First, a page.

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Cynics like me are I’m sure tired of hearing a new three lettered acronym every year and how it is going to save general practice! So, why then have we negotiated an enhanced service in this year’s contract which features investment to support working in primary care networks? Well, for a multitude of reasons really, and I hope the following explains our thinking.
First and foremost, the way the PCNs have been incorporated into the core general practice contract will give the ownership of ‘working together’ back to GP practices. Just to be clear, PCNs aren’t completely new. 88% of practices in England already work in some kind of network – like neighbourhoods, localities, federations or super-partnerships. The concept is not new, but the support and safeguards are, and that is what will make PCNs different to the previous TLAs.
Only GP practices can set up PCNs. The framework in which the PCNs operate should go some way to help alleviate workload pressures on practices and allow GPs to concentrate on caring for our patients at a local community level. We believe that this should happen with the support and backing of a robust national contract and that is why it is now a directed enhanced service.
PCNs will consist of a grouping of GP practices within a coherent geographical area, typically covering a population of 30-50,000 patients. Whilst the exact number is not something we should get fixated on, the underlying principle is that they should be small enough to still provide the personal care valued by both patients and practices, for practitioners working within it to have a reasonable chance of knowing the people they are working with, but large enough to have impact and economies of scale through deeper collaboration between practices and others in the local health and social care system. Practices will also have opportunities to collaborate with other local primary and community services as part of PCNs, and build relationships with voluntary, secondary and tertiary services. This gives GPs the opportunity to lead a renewed primary healthcare team.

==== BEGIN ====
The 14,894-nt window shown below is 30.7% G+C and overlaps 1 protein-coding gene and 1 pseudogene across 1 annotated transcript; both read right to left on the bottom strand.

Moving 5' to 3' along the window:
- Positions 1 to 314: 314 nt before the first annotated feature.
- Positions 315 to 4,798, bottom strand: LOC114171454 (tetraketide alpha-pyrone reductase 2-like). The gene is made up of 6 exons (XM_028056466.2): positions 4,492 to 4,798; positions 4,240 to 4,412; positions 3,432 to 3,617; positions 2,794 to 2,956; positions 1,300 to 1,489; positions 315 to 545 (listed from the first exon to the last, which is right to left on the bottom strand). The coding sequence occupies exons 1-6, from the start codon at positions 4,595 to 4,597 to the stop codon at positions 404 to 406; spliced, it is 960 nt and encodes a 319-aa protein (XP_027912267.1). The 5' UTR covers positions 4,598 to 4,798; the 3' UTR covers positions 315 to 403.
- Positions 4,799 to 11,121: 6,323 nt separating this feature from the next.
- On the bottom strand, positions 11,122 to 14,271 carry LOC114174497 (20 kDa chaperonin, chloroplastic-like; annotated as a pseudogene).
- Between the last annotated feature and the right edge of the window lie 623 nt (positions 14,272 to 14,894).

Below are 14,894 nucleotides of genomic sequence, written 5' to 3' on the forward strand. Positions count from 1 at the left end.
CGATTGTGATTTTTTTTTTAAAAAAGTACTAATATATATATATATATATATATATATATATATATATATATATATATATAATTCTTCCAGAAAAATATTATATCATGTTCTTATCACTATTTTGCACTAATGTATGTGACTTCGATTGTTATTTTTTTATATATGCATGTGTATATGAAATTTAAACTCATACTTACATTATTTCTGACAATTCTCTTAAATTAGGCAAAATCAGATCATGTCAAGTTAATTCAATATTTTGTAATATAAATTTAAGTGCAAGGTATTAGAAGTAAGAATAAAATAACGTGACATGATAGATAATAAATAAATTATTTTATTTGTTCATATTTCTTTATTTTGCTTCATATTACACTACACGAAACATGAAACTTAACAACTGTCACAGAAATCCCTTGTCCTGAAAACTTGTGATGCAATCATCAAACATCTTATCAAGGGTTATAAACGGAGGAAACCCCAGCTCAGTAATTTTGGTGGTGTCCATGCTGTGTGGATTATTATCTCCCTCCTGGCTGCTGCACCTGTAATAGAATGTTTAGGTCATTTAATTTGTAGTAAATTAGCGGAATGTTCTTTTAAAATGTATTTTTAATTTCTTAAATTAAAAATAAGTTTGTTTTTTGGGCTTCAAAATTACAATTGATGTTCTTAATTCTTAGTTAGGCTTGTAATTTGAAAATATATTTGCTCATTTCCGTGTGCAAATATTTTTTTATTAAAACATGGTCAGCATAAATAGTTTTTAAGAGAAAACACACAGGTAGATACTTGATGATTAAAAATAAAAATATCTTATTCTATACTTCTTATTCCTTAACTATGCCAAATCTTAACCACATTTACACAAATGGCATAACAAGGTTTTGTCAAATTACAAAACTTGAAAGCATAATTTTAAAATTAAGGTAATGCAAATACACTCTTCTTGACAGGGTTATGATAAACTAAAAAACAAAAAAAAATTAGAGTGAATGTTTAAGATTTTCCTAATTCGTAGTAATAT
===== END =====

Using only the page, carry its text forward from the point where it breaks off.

There is now guaranteed, recurrent, national funding available to PCNs through the enhanced service to expand our workforce and reduce our workload. Commissioners locally are expected to supplement this and it is us, GPs, who will lead the networks to ensure general practice remains at the core of PCNs. Aspects of competition between providers will now be replaced with collaboration.
So, as a GP practice, do you have to be part of a PCN? The short answer is that you do not, in the same way that you do not have to take part in QOF. They are both voluntary. However the opportunities are not only of additional funding to deliver an expanded workforce, but just as importantly the ability to lead and shape community services in your area means this is something we would hope every practice would want to be part of. I would suggest that you consider the information that is available to you and discuss what opportunity this provides your practice and colleagues around you with your LMC. Richard, Mark, Farah and I will be doing GPC contract roadshows, hosted by LMCs in the coming weeks explaining the details of the contract. Please do come and attend these and share your thoughts with us.
The BMA’s initial guidance on PCNs can be accessed here. The BMA will continue to provide you with all the necessary national guidance in the coming weeks – please look out for these and discuss these in your LMCs about the local challenges and opportunities this brings you.
In the coming weeks, we will add more blogs on the following topics:
Great post,Thanks for providing us this great knowledge,Keep it up.
what about the real shark in the water....................ICP's